Thundering Falls boardwalk rebuilt and reopenedANDERS AX
Correspondent | November 24,2012PROVIDED PHOTO
The Green Mountain Club’s Long Trail Patrol special projects crew reopened the Thundering Falls trail bridge recently, a handicapped accessible portion of the Appalachian Trail that runs through Killington.After many months of planning and labor, the Green Mountain Club, in conjunction with the U.S. Forest Service, has finally reopened the Thundering Falls boardwalk.
Tropical Storm Irene devastated the walkway last year when approximately 275 feet of the boardwalk washed away, said Dave Hardy, GMC director of trail programs, during a phone interview.
Will Wiquist, GMC executive director, said “more than one-third the total length of the boardwalk” was “destroyed and mostly irretrievable” after the banks of the Ottauquechee River overflowed and carried it away.
“A few hundred yards away what was left of it was twisted and mangled,” Wiquist said.
Not only were the materials of the boardwalk ruined — a project that had been completed almost exactly four years earlier — but the land supporting the boardwalk’s foundations had been eroded. Rebuilding the earth would prove to be the most difficult challenge to the project, Wiquist said.
After several months of funding and planning, a four-person crew rebuilt the boardwalk in two months, with help from other trail crew members. The areas of the ground that had been washed away were first filled with truckloads of stone before rebuilding the walkway. The boardwalk was built to its original specifications from four years before.
“Luckily,” Wiquist said, “the members who built the original built the replacement.”
“This project was one of our great prides before Irene destroyed it,” Wiquist said in an article published on the GMC’s website. “Thanks to Forest Service leadership, the boardwalk has reopened barely a year after the storm.”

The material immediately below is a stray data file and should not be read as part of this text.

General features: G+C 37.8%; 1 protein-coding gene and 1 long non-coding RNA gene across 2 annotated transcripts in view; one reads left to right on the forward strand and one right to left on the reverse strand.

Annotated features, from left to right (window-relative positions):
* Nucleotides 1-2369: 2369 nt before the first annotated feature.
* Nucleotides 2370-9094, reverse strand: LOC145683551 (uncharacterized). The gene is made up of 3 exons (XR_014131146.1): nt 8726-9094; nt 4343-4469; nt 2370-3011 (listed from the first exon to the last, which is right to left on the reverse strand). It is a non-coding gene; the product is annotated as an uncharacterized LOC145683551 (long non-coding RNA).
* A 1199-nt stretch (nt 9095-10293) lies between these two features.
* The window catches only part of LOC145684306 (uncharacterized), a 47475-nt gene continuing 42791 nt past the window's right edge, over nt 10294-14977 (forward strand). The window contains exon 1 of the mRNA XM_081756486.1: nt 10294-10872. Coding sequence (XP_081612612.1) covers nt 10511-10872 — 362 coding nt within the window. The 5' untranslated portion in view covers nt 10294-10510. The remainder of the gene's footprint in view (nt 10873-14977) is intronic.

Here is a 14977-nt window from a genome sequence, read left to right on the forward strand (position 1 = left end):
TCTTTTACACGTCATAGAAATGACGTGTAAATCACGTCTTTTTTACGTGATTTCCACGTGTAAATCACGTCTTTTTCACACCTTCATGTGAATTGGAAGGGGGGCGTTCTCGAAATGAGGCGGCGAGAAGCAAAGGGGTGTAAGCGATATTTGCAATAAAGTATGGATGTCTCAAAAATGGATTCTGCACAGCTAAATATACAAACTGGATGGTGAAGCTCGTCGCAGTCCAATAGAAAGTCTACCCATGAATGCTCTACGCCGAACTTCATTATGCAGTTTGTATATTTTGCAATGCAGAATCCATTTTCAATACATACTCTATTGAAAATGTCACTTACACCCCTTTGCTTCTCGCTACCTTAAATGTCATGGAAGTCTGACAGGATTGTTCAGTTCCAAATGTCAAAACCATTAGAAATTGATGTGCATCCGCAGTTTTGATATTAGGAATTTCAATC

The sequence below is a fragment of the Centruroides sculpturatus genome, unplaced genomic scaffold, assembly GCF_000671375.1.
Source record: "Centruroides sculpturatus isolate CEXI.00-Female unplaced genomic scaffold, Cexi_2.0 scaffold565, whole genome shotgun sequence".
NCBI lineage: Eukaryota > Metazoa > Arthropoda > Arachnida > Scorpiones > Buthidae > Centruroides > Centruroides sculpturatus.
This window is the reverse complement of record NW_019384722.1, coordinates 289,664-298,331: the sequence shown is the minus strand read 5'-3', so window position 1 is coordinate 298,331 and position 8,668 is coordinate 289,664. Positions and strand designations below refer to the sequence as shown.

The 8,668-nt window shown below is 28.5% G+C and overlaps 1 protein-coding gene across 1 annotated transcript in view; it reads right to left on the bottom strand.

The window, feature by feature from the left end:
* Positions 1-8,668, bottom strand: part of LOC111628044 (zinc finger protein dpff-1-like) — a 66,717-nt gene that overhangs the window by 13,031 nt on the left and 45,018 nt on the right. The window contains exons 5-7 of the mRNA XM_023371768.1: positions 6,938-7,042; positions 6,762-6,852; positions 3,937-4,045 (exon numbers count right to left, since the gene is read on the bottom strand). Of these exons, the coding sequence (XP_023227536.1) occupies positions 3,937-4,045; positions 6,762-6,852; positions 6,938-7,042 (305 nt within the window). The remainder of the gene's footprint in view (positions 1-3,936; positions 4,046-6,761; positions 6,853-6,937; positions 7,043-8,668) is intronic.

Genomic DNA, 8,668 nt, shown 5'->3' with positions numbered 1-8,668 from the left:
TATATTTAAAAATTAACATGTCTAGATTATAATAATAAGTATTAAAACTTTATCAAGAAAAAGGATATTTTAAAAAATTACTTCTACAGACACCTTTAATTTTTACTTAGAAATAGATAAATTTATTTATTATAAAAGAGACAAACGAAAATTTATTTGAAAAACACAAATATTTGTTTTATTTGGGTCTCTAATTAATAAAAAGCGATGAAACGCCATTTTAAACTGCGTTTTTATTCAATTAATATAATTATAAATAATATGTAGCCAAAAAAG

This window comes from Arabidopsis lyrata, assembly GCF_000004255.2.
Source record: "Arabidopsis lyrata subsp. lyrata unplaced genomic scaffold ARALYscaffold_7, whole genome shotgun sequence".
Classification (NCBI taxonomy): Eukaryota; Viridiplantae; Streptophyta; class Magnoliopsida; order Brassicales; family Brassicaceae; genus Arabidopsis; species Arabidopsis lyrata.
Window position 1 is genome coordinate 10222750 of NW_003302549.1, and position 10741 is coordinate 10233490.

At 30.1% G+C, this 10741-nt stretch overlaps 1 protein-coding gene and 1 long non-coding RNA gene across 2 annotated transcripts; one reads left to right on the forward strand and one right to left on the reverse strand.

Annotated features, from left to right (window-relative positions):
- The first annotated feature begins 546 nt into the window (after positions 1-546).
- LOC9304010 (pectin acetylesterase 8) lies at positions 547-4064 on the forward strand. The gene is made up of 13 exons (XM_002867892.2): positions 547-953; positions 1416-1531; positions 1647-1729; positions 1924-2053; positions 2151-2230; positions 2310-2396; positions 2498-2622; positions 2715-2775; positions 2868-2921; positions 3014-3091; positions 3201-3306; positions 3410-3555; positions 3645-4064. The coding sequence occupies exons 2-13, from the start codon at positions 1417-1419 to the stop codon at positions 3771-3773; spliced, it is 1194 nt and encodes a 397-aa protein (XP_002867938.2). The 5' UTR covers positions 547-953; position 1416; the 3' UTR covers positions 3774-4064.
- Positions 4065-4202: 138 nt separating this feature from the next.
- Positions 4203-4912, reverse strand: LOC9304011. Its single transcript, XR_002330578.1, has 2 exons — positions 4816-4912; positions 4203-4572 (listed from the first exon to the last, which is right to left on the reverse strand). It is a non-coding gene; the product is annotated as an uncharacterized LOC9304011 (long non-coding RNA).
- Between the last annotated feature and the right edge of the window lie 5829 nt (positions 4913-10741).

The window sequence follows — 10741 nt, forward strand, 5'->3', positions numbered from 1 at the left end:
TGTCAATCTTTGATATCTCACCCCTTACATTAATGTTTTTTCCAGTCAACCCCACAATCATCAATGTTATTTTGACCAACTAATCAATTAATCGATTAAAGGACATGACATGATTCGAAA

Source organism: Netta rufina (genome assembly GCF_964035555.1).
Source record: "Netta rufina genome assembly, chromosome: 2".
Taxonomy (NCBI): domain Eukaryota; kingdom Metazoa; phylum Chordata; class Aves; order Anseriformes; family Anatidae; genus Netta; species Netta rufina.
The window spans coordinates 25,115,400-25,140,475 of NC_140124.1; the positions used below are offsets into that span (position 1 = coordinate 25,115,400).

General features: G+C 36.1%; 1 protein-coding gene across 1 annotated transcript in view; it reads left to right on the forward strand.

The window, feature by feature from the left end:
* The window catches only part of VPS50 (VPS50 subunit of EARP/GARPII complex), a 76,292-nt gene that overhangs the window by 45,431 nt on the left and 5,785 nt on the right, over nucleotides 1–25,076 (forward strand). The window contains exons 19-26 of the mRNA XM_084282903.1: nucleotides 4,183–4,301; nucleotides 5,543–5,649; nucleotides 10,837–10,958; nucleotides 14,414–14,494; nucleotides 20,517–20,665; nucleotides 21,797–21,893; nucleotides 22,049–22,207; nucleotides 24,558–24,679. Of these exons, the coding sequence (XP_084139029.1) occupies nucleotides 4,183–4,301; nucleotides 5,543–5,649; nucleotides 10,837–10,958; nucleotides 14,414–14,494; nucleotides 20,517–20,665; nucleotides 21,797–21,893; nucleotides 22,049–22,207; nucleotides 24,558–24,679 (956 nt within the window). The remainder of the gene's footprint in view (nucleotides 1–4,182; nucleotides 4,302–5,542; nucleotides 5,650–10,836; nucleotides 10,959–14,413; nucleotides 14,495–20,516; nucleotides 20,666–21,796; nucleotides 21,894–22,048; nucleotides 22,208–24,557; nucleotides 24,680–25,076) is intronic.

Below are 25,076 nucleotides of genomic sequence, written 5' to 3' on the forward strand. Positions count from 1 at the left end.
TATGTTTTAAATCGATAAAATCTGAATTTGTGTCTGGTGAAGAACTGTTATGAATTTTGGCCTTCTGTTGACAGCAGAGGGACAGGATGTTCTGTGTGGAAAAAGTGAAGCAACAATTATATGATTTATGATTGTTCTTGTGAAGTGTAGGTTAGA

Wiquist was very proud to provide those with physical disabilities the ability to see the falls and enjoy the great outdoors again.
“(There’s) not always a lot of opportunity to provide that accessibility,” Wiquist said.
Thundering Falls is one of the few wheelchair accessible trails in the area, let alone Vermont.
Hardy said that, off the top of his head, it was only one of four fully handicapped accessible areas on the Appalachian Trail. The others were located in Connecticut, New York and New Jersey, he said.
The original Thundering Falls project had been part of a 25-year process to take the Appalachian Trail off local roads and put the trail back into the woods, Hardy said.
“It was the capstone to the effort to relocate the (trail) junction at Thundering Brook Road,” Hardy said.
The boardwalk would eliminate a one-half-mile walk down Thundering Brook Road for hikers and outdoor enthusiasts and instead lead them to the falls’ trail junction.
For more information on Thundering Falls boardwalk and the GMC, visit www.greenmountainclub.org. For more information on the U.S. Forest Service, visit www.fs.fed.us.MORE IN Local & State
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